Of the first six Quarter Horses subjected to out-of-competition testing using horse hair analysis in New Mexico, four tested positive for Clenbuterol.
The New Mexico Racing Commission put a new rule in place July 1 allowing for the testing of horse hair and state investigator Leasa Johnson and contract veterinarian Alan Chastain began collecting samples July 11.
The new rule allows the NMRC to place a horse on the stewards list for 60 days if it tests positive for certain prohibited substances. Because of the difficulty of determining when a drug was administered based on testing of hair, the rule does not call for a trainer to be sanctioned with a fine or suspension.
Of the first six horses that had hair tested, four of the hair samples were positive for the bronchodilator clenbuterol, which can have anabolic effects if administered in a regiment. Two of the horses were from 2016 AQHA Champion trainer Judd Kearl’s barn. The other two were from trainer Sal Soto’s and Jose Barron’s barn.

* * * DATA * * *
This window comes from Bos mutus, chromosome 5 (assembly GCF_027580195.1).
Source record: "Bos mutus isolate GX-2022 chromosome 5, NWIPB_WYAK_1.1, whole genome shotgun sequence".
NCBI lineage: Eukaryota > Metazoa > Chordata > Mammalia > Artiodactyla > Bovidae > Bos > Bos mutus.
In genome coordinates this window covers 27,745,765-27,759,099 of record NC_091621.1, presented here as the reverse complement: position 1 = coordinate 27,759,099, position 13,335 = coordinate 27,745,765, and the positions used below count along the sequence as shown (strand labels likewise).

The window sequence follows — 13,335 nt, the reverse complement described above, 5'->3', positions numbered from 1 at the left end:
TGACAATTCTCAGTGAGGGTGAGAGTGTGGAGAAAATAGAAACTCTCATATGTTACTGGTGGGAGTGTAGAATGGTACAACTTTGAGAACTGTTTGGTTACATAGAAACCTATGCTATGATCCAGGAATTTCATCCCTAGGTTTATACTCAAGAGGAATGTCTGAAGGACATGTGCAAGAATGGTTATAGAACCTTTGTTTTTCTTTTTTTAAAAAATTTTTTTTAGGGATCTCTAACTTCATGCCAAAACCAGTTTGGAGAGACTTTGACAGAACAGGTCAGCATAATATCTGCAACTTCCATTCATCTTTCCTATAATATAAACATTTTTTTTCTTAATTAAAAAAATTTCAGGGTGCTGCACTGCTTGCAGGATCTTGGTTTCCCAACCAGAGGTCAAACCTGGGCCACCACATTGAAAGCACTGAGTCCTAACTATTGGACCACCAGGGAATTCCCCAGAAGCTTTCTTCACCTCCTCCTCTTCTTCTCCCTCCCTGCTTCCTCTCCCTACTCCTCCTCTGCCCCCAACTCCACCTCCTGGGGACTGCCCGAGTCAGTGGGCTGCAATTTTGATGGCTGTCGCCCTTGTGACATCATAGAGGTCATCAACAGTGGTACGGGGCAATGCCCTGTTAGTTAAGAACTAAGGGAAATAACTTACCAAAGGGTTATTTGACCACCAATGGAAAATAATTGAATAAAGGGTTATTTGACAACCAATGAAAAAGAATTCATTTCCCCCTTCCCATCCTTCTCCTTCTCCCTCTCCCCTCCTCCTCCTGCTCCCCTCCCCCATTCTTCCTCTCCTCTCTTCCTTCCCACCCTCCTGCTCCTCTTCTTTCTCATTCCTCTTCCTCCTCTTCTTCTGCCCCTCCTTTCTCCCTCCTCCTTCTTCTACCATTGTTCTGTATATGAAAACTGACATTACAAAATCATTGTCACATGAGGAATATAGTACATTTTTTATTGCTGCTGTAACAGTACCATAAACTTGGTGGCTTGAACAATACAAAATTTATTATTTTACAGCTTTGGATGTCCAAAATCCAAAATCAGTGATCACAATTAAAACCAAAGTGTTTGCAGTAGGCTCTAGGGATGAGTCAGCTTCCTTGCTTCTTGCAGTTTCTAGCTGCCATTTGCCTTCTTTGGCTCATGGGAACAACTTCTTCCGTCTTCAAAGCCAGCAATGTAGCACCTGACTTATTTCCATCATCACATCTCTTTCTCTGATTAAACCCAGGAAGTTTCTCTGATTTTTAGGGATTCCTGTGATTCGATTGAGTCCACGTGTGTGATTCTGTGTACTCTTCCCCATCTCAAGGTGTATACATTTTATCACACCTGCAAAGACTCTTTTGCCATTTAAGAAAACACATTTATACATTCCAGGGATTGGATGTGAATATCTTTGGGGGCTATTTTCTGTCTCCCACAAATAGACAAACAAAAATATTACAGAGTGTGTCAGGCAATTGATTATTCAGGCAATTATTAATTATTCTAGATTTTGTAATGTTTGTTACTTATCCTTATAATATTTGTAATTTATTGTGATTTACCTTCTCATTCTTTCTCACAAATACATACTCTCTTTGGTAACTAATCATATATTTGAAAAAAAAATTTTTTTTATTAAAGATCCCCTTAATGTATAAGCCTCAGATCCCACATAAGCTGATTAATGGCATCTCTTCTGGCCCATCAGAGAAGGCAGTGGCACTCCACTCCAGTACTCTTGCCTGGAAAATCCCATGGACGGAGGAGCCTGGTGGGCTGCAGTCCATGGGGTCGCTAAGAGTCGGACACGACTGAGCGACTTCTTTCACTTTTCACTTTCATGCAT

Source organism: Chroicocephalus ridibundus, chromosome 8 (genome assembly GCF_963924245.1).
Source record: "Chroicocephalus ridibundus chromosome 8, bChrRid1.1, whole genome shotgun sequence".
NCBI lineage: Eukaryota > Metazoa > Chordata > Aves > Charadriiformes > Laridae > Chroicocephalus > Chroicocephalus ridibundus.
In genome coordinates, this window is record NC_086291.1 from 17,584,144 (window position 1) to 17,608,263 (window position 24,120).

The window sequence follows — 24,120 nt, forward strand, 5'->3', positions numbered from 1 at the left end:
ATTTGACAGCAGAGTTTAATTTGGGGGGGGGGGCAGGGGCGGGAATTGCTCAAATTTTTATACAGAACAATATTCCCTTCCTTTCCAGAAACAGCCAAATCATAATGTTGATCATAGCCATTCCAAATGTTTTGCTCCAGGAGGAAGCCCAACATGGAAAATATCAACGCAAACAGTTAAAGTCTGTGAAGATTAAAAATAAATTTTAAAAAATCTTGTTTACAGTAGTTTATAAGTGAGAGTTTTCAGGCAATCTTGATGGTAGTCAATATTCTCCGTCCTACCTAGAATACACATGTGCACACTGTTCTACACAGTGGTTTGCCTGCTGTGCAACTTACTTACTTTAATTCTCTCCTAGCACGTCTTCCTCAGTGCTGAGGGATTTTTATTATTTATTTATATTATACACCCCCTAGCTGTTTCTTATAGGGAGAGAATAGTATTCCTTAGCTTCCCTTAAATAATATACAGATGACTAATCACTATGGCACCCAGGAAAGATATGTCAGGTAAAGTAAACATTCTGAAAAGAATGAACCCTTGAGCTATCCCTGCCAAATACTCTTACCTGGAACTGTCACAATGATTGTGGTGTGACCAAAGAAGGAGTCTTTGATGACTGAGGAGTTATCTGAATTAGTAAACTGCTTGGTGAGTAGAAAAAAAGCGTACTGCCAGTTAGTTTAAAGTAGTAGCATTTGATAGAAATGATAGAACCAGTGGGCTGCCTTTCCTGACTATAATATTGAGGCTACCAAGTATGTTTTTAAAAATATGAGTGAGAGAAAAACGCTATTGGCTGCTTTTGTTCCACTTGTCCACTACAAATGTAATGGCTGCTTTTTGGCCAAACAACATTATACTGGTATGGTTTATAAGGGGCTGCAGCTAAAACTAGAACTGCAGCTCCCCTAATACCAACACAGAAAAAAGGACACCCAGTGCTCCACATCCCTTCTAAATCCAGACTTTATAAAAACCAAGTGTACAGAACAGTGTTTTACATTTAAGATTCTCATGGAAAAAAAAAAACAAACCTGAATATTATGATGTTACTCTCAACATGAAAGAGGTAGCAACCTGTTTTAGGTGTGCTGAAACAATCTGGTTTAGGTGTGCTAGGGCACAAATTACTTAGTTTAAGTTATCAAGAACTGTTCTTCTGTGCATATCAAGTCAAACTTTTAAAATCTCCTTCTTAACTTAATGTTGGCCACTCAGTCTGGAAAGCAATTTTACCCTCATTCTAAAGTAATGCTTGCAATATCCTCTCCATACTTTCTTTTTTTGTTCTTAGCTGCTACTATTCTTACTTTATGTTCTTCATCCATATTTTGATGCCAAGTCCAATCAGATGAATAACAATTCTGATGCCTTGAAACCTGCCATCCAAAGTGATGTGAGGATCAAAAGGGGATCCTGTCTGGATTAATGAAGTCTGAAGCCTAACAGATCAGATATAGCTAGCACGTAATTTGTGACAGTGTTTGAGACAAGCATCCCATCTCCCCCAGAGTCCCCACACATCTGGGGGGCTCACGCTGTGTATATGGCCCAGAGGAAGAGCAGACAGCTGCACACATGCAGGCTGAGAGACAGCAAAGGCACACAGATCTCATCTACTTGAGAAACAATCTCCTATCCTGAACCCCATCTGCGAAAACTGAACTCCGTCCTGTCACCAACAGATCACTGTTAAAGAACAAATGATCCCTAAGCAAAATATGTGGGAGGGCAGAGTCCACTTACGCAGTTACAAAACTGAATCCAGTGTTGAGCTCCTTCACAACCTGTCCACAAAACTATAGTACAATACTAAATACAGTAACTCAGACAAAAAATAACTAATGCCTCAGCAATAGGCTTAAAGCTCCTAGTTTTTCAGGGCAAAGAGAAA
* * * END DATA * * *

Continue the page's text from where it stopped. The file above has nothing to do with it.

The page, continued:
Earlier this year, the Association of Racing Commissioners International approved a model rule that eliminates the use of clenbuterol for Quarter Horses in training. The NMRC previously approved rules prohibiting clenbuterol in Thoroughbreds and Quarter Horses.
The NMRC said hair sample testing was a tool deemed necessary by industry stakeholders in New Mexico in order to level the playing field. In 2016, New Mexico had 169 drug violations, a majority of them from Quarter Horses and a significant number of those from West Texas trainers.
“Over the past several months, we have seen a number of positives from stables based in Texas, where it is legal to use clenbuterol,” said NMRC executive director Ismael “Izzy” Trejo said. “We felt that due to the volume of participation in New Mexico from Texas stables, it was unfair for our New Mexico horsemen to compete against horses from Texas that might have been abusing clenbuterol for the anabolic steroid effects, or…